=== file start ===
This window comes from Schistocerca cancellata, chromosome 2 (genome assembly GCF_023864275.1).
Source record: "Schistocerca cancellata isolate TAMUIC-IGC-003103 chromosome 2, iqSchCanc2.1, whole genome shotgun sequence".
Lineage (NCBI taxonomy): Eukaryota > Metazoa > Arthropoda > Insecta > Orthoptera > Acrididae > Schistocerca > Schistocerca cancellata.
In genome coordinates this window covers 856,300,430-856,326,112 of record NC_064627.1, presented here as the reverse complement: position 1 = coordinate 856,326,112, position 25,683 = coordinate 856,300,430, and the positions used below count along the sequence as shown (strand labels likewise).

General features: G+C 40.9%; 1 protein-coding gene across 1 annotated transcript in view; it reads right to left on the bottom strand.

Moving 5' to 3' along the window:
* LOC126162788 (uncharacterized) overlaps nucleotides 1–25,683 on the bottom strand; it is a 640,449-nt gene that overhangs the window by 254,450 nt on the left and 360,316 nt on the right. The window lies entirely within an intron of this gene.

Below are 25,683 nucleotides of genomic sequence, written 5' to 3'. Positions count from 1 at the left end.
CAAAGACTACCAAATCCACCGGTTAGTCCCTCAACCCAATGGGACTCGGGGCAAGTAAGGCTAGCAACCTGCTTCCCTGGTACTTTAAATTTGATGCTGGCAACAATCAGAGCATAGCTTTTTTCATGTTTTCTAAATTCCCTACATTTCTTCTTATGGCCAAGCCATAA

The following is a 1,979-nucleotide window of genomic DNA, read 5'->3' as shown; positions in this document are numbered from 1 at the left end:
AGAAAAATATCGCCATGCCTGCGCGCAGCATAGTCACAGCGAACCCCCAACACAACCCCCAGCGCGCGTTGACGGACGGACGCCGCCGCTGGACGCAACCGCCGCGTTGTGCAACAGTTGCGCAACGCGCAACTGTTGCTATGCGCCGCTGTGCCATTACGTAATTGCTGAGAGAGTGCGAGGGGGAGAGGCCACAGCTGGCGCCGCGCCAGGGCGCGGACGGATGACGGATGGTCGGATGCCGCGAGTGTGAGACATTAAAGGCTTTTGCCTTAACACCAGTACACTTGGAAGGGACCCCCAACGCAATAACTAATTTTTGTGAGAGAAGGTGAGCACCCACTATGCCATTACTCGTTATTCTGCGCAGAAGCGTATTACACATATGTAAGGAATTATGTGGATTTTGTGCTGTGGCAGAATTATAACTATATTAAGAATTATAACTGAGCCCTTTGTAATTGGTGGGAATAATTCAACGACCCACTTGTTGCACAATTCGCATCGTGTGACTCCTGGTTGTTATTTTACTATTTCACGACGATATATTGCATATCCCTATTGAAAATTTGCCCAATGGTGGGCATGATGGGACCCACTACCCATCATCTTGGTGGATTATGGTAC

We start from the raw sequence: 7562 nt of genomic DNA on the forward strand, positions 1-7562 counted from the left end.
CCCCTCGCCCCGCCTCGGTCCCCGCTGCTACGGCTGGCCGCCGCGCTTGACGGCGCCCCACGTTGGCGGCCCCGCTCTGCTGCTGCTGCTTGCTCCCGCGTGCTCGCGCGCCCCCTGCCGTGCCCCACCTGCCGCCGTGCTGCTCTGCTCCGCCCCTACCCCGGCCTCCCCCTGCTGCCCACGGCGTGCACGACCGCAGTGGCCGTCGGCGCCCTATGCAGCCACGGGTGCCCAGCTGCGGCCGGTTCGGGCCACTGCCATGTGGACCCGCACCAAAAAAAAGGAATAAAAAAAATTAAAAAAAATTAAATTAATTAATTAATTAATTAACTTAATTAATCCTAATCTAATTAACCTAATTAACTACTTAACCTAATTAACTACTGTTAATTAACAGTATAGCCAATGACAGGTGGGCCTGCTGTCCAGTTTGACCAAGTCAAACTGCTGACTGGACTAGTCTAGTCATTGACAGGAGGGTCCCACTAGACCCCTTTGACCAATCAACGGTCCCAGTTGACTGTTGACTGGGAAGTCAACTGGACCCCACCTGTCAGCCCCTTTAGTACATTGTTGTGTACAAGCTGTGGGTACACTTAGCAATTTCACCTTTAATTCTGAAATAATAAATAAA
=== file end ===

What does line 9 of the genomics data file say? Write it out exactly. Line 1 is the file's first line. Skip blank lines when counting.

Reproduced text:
CAAAGACTACCAAATCCACCGGTTAGTCCCTCAACCCAATGGGACTCGGGGCAAGTAAGGCTAGCAACCTGCTTCCCTGGTACTTTAAATTTGATGCTGGCAACAATCAGAGCATAGCTTTTTTCATGTTTTCTAAATTCCCTACATTTCTTCTTATGGCCAAGCCATAA